October 16, 2014 § 4 Comments
“Mommy, you know how those witch hats got there?” my four year old casually ventured, as we walked through the Halloween section of our local variety store. Then, before I could answer, she stopped and turned towards me, her expression suddenly serious. “The witches dropped them,” she whispered.
I love October. Not for the costumes, or the weeks of planning that go into them (read: daily changing of minds). Not for the candy, which I can never get out of the house fast enough. I love it for its air of anticipation. That mysterious, slightly uneasy, could-it-might-it-be-real feeling that pokes at the back of our minds. As the evenings darken, the wind picks up, and the creaks on the roof grow louder, the lines between real and imaginary begin to get a little messy. You might say that for these few weeks, we get a taste of the way our kids feel all year long.
Indeed, many of my favorite “Halloween” stories to share with my kids are, in fact, not about Halloween at all—which means (hooray) that they can be enjoyed all 365 days. I’m referring to gems like Creepy Carrots, The Monsters’ Monster, and Vampirina Ballerina. This year’s newcomer is I Am a Witch’s Cat (Ages 2-6), by Harriet Muncaster: a simple picture book narrated in the voice of a little girl, who loves to dress up like a little black cat, because she believes her mother to be a witch (“but I don’t mind, because she is a good witch”). On each page, the girl presents proof of her mother’s witchiness: her bathroom is filled with “strange potion bottles…that I am NOT allowed to touch”; “when we go shopping, she buys jars of EYEBALLS and GREEN FINGERS”; and “whenever I hurt myself, she MAGICS it all better.” The gag, of course, is that this proof is entirely in the eye of the beholder. As the pictures subtly reveal, the potions are actually perfume bottles, the green fingers are pickles, and the boo-boo magic comes straight out of a first-aid kit.
It’s no surprise that my Emily has fallen under the spell of this book—and not just for the joke in it (which on some days I think she totally gets, and on others I’m not so sure). Emily sees herself on every page. In the hours between the time I pick her up from preschool and the time we head back to get her brother, she is my sidekick, my buddy, my little helper. She doesn’t normally don a kitty costume (preferring her tutu with superhero cape), but she does all the same things as the little girl in the story: helping me stir my brews in the kitchen; unloading our grocery cart of mysterious jars; and listening to my fellow moms and I cackle as we “swap spell books.”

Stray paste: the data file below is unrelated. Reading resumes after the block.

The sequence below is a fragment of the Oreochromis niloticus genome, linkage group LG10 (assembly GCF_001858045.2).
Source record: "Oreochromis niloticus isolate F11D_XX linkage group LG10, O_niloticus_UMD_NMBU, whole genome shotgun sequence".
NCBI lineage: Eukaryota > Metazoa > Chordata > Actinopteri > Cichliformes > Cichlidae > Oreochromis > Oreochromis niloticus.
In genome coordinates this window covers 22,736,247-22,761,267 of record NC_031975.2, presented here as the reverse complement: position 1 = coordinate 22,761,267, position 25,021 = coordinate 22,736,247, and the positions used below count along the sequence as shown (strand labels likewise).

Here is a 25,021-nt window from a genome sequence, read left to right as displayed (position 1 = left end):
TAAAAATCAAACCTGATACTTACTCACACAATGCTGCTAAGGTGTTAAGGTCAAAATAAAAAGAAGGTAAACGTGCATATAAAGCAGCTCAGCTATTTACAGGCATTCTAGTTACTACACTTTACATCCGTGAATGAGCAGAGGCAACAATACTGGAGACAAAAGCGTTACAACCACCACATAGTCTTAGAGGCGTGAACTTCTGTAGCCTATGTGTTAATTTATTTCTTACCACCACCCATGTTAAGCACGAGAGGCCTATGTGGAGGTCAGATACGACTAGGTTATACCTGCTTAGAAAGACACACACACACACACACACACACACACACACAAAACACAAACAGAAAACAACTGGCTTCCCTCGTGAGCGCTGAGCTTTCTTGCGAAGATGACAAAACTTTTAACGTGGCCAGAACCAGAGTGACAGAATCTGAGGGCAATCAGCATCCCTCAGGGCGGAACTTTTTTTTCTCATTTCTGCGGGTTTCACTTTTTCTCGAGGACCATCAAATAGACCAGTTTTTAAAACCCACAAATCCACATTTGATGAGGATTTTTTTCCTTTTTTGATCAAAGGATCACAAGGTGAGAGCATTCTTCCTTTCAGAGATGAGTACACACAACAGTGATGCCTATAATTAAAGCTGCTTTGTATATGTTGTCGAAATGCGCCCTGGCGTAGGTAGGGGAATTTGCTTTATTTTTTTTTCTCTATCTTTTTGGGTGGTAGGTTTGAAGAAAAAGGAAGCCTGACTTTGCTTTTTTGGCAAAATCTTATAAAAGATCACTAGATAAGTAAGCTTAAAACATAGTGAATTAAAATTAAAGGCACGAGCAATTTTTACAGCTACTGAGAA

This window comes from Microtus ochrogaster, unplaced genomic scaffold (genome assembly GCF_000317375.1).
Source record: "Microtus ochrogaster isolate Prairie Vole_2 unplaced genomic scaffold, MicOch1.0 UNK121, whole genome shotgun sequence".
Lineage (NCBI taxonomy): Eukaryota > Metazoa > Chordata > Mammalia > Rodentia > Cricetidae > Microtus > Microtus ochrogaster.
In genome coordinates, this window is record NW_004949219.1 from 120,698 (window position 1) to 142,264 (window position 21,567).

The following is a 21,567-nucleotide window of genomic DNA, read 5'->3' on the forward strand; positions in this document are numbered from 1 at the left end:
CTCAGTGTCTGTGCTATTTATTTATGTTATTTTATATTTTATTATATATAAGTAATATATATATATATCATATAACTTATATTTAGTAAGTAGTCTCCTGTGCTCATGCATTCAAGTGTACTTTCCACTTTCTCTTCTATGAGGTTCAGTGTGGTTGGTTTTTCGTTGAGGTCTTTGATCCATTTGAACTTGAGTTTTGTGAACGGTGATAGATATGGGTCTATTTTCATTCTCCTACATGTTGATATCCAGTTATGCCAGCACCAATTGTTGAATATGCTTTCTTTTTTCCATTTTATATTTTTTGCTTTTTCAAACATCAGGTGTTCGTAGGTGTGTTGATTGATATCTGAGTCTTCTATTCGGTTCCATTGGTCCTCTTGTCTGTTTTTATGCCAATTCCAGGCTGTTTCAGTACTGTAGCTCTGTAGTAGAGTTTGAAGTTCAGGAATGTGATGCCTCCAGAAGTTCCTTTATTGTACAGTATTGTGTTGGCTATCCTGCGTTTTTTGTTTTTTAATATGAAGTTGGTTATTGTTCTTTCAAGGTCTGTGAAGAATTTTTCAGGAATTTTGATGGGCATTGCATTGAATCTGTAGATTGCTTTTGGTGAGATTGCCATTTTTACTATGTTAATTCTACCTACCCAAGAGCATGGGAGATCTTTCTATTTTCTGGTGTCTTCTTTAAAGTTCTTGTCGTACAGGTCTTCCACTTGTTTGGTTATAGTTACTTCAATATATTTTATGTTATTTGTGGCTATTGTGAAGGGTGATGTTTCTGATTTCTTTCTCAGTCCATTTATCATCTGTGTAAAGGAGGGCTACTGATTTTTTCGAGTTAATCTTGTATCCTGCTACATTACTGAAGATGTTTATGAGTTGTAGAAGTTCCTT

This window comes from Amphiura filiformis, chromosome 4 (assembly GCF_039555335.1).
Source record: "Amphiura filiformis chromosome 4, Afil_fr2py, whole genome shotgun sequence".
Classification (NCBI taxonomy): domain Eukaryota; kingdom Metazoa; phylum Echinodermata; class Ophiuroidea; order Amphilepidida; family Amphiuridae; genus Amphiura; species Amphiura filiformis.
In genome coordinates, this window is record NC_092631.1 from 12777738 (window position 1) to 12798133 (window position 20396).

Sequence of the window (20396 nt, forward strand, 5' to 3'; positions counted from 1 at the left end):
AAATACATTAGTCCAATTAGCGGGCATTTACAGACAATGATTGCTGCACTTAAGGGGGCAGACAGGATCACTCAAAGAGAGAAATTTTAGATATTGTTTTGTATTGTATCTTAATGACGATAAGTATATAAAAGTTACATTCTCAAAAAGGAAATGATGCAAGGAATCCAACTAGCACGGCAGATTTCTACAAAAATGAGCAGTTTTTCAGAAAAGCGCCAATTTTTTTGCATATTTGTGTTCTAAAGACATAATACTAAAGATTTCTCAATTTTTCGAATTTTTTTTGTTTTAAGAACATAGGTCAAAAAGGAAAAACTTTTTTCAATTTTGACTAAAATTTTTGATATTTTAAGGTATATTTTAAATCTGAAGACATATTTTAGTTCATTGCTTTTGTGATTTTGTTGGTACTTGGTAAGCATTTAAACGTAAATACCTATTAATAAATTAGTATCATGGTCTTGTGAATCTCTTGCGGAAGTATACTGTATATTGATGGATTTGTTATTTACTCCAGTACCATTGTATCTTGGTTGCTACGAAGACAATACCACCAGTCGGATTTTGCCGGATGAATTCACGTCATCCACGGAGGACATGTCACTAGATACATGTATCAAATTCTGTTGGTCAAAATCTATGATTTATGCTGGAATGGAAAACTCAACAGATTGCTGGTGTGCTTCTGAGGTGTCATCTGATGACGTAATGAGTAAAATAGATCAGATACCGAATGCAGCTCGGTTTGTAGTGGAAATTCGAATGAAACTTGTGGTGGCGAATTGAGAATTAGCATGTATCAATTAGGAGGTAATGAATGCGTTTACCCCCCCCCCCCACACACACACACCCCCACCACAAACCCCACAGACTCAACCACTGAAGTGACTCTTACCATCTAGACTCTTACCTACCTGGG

Oh, but I’m not even to the best part yet (although maybe you’ve gleaned it from the photos above?). First-time author-illustrator Harriet Muncaster has crafted her book out of miniatures: assembling dioramas of paper, fabric, and mixed media and then photographing them. If you know a lover of doll houses—or perhaps someone whose fists are often full of tiny panda figurines or paperclips she’s rescued from the sidewalk—then I think you can guess why this book is Pure Magic.
Oh, and it turns out that this book strikes a chord with me, too. On the occasions that, like the mom in this story, I get dolled up and leave my kids with a babysitter, who’s to say that my “me time” doesn’t entail trading in my car for a witch’s broom and casting off freely into the night? Perhaps the next time I’m out, I’ll drop my tall black hat for some little girl to find—someone who won’t have any trouble imagining the adventures this hat has seen.
Other Favorite Stories About Witches:
Room on the Broom, by Julia Donaldson & Axel Scheffler (Ages 3-6)
Big Pumpkin, by Erica Silverman (Ages 3-6)
A Very Brave Witch and The Sweetest Witch Around, by Alison McGhee & Harry Bliss
Old Black Witch!, by Wende Devlin & Harry Devlin (Ages 4-8; this wonderful 50-year-old classic is finally back in print—get it before it goes out of print again!)
What the Witch Left and No Such Thing as a Witch, by Ruth Chew (Ages 7-10, chapter book)
The Witches, by Roald Dahl (Ages 8-12, chapter book)